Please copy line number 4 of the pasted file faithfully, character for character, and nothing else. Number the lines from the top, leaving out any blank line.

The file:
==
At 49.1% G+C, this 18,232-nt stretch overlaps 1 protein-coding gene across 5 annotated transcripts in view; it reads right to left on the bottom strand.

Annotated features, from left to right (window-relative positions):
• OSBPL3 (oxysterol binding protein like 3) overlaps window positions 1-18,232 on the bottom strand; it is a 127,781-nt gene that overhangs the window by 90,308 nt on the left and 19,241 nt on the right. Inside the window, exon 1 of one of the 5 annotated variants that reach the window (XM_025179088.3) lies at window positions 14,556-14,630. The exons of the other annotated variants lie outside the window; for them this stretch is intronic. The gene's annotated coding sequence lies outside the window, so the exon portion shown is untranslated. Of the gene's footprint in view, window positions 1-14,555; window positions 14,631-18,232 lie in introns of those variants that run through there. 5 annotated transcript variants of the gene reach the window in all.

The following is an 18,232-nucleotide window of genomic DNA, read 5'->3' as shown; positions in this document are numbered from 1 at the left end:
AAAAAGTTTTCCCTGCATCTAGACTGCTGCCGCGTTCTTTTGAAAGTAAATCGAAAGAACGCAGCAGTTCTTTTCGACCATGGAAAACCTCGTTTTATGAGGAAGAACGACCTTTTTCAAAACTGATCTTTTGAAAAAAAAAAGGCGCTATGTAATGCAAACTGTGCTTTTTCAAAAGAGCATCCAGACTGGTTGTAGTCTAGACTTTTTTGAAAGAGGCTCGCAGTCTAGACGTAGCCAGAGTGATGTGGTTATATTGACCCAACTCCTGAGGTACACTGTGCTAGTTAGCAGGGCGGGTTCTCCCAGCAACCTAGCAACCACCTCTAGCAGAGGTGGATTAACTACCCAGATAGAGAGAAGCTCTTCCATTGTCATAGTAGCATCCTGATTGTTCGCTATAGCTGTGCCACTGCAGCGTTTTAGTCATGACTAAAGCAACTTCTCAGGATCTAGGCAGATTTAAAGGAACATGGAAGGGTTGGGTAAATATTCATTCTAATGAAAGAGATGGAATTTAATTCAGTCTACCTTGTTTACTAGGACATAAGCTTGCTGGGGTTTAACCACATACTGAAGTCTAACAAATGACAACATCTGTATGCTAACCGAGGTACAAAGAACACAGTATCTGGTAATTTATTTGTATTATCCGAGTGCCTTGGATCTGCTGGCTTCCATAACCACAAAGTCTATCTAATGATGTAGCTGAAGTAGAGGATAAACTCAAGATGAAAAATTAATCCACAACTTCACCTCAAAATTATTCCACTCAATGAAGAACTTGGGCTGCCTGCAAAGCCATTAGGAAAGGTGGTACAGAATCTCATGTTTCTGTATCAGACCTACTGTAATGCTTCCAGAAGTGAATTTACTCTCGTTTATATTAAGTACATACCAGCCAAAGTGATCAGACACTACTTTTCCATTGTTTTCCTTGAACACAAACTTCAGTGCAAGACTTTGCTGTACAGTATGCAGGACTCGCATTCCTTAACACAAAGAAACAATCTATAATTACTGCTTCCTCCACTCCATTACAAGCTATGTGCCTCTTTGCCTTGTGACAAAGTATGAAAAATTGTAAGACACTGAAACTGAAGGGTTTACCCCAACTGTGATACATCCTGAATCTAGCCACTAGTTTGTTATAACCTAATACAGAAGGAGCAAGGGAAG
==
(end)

The following is an 18,232-nucleotide window of genomic DNA, read 5'->3' as shown; positions in this document are numbered from 1 at the left end: